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- Patient Comments: Sleep Disorders in Children and Teens - Treatments
- Patient Comments: Sleep Disorder In Children And Teens - Symptoms
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- How much sleep do children need?
- Can a lack of sleep impact a child's behavior?
- What is sleep hygiene?
- What are some common sleep disorders in children?
- Sleep Apnea symptoms in children
- Parasomnia symptoms in children
- Confusional arousal symptoms in children
- Night terror symptoms in children
- Narcolepsy symptoms in children
- Sleepwalking symptoms in children
- Do teenagers have the same sleep requirements as younger children?
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Quick GuideChildren's Health Pictures Slideshow: Top Reasons Your Child Can't Sleep
Confusional arousal symptoms in children
Confusional arousals are a variant of night terrors in older infants and toddlers that occur during the first half of the nighttime sleep sequence. It is felt that the child is so deeply asleep and the normal waking pattern at the end of the sleep cycle is suppressed.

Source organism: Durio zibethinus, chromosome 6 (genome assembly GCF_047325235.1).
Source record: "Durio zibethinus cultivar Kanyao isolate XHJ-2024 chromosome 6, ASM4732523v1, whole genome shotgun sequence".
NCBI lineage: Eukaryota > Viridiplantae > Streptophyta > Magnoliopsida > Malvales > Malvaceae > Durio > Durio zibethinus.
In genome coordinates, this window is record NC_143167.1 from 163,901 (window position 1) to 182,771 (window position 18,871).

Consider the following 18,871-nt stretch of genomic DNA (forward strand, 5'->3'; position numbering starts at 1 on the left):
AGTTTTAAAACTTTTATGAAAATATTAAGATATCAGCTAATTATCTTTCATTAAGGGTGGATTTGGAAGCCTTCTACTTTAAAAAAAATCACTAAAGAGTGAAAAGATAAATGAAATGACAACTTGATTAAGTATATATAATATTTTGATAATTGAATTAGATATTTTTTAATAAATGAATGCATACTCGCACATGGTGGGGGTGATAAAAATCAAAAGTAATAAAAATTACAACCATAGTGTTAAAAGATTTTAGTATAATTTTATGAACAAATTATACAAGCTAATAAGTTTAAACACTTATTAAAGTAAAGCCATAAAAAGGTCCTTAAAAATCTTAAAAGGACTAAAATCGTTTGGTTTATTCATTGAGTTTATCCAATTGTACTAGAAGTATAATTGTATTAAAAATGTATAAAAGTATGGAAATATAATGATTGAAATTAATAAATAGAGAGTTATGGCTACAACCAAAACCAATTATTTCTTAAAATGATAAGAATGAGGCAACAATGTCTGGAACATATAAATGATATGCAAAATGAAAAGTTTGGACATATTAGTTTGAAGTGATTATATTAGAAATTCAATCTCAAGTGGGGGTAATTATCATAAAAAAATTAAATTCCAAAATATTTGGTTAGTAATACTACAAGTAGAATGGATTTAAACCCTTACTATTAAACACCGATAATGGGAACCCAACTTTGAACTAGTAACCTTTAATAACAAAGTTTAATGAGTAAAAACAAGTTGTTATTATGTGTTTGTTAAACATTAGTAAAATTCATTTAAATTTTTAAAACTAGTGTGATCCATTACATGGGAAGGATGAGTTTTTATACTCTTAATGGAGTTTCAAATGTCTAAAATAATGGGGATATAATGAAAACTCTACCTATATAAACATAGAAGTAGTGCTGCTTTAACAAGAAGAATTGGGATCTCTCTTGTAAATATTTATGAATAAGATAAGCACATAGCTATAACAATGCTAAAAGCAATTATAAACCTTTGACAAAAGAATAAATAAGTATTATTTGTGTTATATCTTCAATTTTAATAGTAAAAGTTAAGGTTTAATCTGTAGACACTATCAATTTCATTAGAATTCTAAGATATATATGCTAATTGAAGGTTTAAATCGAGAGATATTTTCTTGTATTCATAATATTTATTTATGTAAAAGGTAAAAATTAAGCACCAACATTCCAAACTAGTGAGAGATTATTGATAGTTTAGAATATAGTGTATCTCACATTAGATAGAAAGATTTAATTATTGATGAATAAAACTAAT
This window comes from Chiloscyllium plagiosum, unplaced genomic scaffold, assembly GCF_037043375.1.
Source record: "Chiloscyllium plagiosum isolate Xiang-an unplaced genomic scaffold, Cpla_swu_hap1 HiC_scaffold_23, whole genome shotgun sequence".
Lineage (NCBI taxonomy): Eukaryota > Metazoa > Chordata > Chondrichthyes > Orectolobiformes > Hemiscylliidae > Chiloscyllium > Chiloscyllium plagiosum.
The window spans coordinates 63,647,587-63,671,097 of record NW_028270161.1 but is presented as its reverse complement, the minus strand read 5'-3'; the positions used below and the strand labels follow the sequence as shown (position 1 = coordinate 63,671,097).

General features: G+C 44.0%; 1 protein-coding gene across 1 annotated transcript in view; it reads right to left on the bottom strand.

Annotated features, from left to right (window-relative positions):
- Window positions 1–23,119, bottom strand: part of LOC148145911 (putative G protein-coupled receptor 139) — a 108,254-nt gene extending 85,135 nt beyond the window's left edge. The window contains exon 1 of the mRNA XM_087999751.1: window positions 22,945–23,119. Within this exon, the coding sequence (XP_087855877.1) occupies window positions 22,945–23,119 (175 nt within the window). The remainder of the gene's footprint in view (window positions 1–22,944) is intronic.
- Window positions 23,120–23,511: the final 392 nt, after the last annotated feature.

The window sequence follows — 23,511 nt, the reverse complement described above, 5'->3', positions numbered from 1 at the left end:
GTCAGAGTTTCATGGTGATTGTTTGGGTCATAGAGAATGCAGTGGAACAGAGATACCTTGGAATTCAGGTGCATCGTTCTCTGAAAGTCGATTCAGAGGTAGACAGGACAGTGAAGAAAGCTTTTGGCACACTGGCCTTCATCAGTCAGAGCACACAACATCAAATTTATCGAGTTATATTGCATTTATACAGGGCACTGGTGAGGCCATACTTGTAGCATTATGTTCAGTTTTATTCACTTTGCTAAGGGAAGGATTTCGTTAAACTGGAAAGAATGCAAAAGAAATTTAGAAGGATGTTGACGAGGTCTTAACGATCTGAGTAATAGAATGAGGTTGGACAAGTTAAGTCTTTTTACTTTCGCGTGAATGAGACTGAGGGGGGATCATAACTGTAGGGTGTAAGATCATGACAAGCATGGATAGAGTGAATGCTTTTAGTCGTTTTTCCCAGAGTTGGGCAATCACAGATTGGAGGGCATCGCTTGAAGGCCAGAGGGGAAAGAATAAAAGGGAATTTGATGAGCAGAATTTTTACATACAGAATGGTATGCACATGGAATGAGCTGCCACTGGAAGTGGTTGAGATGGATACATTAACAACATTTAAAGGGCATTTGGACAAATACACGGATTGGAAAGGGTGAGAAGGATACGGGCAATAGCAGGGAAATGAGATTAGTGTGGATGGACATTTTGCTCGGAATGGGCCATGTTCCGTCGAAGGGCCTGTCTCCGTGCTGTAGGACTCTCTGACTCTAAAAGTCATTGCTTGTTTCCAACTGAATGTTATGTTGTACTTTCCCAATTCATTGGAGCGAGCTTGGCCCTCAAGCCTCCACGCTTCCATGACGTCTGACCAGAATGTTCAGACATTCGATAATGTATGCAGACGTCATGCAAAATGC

The major distinguishing point of confusional arousals versus night terrors is that the former gradually build from moaning, to crying out, and may culminate in the child standing and yelling out apparent random words or phrases.
Conversely, night terrors tend to have an acute onset with the very rapid development of thrashing and yelling (commonly for the parents or caregivers). Confusional arousal and night terrors share several key points important for the child:
- Don't try to awaken the child. They are asleep and if awakened, will have difficult time falling back to sleep.
- Anything that upsets the normal sleep rhythms (illness, not sleeping in their own home, and disrupted naps) may trigger either pattern.
Night terror symptoms in children
Night terrors are somewhat rare events that have their highest frequency in children 4 to 12 years of age. They are commonly outgrown by adulthood, though some adults manifest the same brain EEG ("brain wave") changes during sleepwalking.
Night terrors differ from nightmares (see previously). Night terrors manifest themselves with the person bolting upright in bed, screaming and thrashing about and stare blankly at the concerned adult who has come to investigate. They tend to occur during the first third of the child's sleep cycle. Children characteristically do not "calm down" when their parent attempts to soothe what appears to be a fearful experience. EEG studies demonstrate that the child is not awake (i.e. he/she is asleep), and if awakened, has no knowledge or memory of the immediately preceding events. The duration of night terror episodes is short lived. Some authorities believe that night terrors may be a response to sleep deprivation, stress, fever, or fatigue.